There are many other floral design techniques which can be considered eco-friendly – such as using less material, a principle that is found throughout many schools of Ikebana.  For example, it’s easy to create unique arrangements by grouping smaller vases together and only using one or two stems in each.  Or, it can make quite a powerful design statement to see one or two bold sunflower stems in a clean glass vase.

glass test tubes filled with spring stems
Peicha of falls flowers uses many small containers in this unique centerpiece design
Green Tip: use many small bottles with one bloom each for impact

And finally, when your flowers have faded, be sure to compost them!

Design using spring shrub blooms
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intro to ikebana – longwood – day two

Midori Tanimune, Longwood Ikebana Instructor, Sogetsu School

Instructor Midori Tanimune, a diminutive and ageless Japanese woman with twinkling eyes, begins the class with a story about herself.  When she was 11, living in Japan with her family, her father tragically passed away.  She had spent every day talking to her father in the fields, and they were very close, so when he died she didn’t know what to do with her grief.  Her mother, having no other answers, sent her to tea ceremonies and Ikebana class once a week after school.  Midori would listen to her Ikebana teacher, and talk about herself, and as long as she came home with a flower in her hand her mother did not question her.  “Ikebana saved my life,” she whispers, but through a smile.  It will teach you to “clean up your soul” and respect nature, respect silence.  I look around at my classmates in surprise at this raw emotion I did not expect to feel at 9am in the Acer Room at Longwood.  There are some other watery eyes too.

Poem by Midori

Midori is in the Sogetsu School, the newest Ikebana school founded in 1927.  In this school, they use unconventional materials alongside fresh flowers.   Their philosophy of Ikebana is that “it can be created anytime, anywhere, by anyone in any part of the world and with any kind of material.”

one of Midori's designs courtesy of epochtimes.com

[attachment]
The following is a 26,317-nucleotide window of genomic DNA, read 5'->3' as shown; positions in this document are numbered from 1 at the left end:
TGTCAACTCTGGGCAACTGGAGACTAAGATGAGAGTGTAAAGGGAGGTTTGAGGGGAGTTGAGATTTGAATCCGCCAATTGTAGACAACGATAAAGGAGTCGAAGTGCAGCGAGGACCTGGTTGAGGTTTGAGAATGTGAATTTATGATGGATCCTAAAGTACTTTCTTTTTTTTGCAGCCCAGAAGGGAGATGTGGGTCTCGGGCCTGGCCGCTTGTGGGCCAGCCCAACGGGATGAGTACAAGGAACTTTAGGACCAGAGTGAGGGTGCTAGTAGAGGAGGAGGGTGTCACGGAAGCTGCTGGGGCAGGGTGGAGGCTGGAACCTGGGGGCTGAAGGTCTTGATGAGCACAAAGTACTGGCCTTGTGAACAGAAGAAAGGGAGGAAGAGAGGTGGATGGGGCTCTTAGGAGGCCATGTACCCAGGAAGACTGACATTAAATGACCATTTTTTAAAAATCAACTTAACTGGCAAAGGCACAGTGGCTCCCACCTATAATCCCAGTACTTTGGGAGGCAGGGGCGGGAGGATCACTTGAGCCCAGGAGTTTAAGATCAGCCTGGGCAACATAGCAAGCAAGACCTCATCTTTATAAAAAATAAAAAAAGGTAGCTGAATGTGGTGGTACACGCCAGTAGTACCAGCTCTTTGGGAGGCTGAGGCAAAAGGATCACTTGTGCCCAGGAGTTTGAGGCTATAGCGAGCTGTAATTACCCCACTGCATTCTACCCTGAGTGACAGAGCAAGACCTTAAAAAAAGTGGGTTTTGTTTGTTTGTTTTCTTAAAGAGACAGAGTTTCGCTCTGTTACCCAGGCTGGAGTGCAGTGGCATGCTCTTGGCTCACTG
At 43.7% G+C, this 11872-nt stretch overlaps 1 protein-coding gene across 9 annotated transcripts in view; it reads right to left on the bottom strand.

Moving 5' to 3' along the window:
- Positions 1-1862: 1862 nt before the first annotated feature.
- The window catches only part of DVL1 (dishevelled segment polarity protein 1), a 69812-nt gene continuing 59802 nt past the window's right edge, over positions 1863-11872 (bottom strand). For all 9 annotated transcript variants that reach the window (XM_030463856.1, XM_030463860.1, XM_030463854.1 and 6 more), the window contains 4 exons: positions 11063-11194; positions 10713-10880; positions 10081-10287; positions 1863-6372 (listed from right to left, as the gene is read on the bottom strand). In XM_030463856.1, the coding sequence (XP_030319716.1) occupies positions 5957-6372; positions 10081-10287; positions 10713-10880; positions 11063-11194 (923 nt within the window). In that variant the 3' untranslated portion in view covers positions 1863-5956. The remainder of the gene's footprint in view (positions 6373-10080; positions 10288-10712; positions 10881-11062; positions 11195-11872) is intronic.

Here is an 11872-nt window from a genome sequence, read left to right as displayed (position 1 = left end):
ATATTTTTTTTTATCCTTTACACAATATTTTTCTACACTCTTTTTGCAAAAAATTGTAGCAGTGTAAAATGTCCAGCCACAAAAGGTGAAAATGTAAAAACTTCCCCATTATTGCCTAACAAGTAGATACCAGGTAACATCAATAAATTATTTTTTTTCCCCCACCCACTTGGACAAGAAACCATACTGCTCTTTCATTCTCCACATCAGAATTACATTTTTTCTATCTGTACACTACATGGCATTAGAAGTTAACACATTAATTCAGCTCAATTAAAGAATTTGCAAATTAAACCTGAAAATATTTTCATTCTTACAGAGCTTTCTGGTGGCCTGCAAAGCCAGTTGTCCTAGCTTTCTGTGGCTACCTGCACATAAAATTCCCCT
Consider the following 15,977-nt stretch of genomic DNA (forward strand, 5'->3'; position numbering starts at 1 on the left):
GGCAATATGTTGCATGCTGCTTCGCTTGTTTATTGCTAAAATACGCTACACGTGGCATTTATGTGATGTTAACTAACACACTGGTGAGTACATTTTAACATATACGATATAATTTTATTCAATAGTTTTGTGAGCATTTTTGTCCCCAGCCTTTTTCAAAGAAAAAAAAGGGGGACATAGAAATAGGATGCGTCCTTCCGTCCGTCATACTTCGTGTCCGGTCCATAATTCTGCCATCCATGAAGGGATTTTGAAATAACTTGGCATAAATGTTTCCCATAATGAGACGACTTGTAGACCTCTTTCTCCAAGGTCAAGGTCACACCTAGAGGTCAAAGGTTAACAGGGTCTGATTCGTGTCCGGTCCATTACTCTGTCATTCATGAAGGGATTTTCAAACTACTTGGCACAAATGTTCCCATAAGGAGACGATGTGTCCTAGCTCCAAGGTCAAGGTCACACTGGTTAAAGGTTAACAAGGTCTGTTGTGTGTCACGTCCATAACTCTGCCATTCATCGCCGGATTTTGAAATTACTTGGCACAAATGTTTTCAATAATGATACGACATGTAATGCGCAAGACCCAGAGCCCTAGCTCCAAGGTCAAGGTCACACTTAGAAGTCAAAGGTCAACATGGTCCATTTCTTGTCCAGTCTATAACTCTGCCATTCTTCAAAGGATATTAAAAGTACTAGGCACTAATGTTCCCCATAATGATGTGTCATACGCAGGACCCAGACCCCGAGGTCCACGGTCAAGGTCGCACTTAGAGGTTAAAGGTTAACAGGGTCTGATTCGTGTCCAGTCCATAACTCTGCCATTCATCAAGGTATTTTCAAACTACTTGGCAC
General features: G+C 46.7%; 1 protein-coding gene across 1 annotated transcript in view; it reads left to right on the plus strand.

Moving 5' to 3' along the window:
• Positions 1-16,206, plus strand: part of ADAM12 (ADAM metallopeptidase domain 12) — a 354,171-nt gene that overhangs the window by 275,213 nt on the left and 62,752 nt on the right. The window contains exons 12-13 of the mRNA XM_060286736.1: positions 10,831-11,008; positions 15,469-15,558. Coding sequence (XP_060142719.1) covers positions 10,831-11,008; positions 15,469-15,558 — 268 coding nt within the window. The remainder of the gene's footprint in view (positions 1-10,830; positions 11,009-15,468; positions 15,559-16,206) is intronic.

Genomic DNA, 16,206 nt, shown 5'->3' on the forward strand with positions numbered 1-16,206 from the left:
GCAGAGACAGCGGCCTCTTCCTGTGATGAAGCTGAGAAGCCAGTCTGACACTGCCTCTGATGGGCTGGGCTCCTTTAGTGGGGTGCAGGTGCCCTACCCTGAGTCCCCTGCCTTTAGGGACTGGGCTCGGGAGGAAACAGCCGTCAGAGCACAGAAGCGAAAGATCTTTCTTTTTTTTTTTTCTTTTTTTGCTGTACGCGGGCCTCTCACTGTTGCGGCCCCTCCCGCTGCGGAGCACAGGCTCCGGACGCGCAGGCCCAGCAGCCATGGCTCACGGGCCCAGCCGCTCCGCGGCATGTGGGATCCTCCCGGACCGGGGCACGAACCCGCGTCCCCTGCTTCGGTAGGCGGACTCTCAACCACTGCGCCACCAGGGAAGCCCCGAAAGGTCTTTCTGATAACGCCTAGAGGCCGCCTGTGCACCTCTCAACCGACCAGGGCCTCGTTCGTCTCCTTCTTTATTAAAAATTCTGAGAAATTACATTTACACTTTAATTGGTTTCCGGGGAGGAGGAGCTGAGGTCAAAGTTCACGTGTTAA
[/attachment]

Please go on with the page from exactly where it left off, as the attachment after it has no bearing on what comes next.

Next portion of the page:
Also, the teacher must make the arrangement towards the student, which I imagine might be difficult, given all the precise angles, etc.  Midori explains that if we see something we want her to do or to change, to speak up.  I know I certainly don’t feel qualified to do that at this point!   As she creates several different designs for us, none of which I got very good pictures of I’m sorry to say, certain words of wisdom pop out at me.

  • The moment you’re making it is the most important.
  • Never put the kenzan in the middle of the container in Moribana. (Kenzan is the device with points meant to hold the stems.)
  • Use a cutting bowl to cut stems underwater especially for spring flowers.
  • There are 3 main elements when creating an arrangement in Sogetsu Ikebana: Line, Color and Mass.  Line = Space.

Basic Upright Moribana photo courtesy of http://keithstanley.com - 365 days of ikebana

Our first lesson is to create a Basic Upright Moribana Arrangement. Moribana, as you may recall from Day 1, means “piled up flowers.”  And the basic upright arrangement is the most important, “because all freestyle comes from this.”  There are 3 main stems and specific rules about how long they should be and at what angle they are placed in the kenzan.  We’re using a long low container for this.

Julie's moribana design - beautiful

Shin is the First Main Stem, and Midori calls this stem “the husband.”  The measurement of this stem is the most important, as the other stems will be fractions of it.  The shin should be 1 1/2 times (the depth of the container + the diameter of the container.)  The Shin stem goes in first, in the back center position, placed straight into the kenzan and then turned slightly to the left, as if bowing.  In the arrangements we’re doing, the Shin is a Willow stem.  Choose a side of the stem that will create depth, and trim the stem accordingly to create the strongest line.

Soe is the Second Main Stem, and Midori calls this stem “the wife.”  The Soe is 3/4 the size of the Shin, and goes in second in the left front position.  She is placed straight into the kenzan, then pushed to a 45 degree angle towards the arranger’s left shoulder. The Soe is also a Willow stem.  In choosing how to place the stem visually, don’t think radially.  Think about the stems ‘conversing’ with themselves.  (This was not a natural thing for me to do! I’m so radially oriented!)